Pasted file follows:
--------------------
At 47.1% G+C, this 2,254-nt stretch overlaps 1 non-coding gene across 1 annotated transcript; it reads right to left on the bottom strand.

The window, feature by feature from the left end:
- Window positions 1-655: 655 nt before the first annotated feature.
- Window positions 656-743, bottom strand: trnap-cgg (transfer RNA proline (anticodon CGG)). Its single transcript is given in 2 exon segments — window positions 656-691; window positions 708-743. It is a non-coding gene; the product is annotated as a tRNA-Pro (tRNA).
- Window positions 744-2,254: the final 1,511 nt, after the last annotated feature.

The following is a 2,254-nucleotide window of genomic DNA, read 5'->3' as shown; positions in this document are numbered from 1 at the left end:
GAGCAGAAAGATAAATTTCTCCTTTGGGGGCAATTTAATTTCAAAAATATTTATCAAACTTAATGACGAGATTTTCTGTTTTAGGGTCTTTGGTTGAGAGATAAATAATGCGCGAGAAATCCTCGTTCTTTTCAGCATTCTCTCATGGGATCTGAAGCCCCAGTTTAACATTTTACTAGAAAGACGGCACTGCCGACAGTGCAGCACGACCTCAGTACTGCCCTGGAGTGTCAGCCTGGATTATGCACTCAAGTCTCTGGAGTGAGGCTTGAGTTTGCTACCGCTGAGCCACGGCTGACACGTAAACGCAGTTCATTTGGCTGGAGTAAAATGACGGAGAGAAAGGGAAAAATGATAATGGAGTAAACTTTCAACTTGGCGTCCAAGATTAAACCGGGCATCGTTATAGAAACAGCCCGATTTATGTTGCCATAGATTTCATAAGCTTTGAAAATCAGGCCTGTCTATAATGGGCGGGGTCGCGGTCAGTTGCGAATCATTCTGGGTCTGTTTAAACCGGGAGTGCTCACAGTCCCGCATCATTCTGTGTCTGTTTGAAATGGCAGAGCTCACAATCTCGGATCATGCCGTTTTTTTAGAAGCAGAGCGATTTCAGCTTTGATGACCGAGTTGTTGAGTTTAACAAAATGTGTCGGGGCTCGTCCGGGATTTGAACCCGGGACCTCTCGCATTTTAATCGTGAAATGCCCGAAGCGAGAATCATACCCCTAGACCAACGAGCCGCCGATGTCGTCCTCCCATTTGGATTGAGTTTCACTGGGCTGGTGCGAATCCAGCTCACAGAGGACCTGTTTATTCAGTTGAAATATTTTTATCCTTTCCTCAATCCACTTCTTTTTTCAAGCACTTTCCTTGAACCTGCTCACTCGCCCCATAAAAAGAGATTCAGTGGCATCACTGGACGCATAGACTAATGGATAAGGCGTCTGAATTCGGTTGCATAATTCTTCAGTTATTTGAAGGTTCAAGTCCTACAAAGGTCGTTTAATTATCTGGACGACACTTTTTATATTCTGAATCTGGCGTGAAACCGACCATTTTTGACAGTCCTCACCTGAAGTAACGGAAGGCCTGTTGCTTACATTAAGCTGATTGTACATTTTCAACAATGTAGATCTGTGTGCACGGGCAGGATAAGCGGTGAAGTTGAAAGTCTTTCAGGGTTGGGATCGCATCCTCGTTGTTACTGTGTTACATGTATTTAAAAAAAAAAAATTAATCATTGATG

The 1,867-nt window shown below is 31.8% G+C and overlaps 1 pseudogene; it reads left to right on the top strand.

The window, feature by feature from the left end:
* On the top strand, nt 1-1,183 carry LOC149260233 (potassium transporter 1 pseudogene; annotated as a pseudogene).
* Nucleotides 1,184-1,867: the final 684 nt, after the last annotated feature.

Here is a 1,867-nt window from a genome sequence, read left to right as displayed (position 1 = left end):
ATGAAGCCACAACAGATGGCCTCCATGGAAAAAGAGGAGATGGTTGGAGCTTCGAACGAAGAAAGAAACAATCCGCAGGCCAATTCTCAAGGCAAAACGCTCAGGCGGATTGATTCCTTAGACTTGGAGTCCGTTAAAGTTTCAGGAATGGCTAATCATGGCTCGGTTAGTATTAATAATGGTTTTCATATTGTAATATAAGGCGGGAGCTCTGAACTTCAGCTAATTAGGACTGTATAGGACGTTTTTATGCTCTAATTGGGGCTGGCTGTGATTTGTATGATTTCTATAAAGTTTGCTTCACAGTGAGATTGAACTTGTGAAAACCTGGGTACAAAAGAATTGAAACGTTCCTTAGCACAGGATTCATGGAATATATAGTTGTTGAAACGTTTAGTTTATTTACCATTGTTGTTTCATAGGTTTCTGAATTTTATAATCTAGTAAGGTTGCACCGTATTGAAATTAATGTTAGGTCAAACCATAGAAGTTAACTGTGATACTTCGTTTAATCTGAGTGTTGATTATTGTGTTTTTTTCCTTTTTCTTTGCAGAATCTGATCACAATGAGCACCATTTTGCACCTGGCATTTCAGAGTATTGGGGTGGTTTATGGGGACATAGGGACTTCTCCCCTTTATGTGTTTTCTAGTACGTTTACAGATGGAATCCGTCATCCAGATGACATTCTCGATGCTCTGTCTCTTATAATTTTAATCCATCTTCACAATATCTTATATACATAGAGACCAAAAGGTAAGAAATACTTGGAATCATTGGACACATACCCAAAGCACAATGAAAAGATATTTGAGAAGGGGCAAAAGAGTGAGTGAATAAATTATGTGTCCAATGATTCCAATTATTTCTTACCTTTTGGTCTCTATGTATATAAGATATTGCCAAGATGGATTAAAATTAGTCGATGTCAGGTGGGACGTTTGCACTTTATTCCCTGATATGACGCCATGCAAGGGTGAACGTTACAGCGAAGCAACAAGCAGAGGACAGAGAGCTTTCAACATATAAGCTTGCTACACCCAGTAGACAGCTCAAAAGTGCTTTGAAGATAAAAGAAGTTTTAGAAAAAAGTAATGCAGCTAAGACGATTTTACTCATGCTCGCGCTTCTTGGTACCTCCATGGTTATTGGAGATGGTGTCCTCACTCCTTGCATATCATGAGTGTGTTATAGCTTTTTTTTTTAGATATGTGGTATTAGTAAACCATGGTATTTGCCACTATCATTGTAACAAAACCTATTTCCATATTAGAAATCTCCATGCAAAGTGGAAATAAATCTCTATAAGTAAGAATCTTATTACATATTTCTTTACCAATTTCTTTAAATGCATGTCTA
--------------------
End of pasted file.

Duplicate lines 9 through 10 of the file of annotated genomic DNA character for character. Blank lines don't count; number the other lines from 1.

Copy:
The window, feature by feature from the left end:
* On the top strand, nt 1-1,183 carry LOC149260233 (potassium transporter 1 pseudogene; annotated as a pseudogene).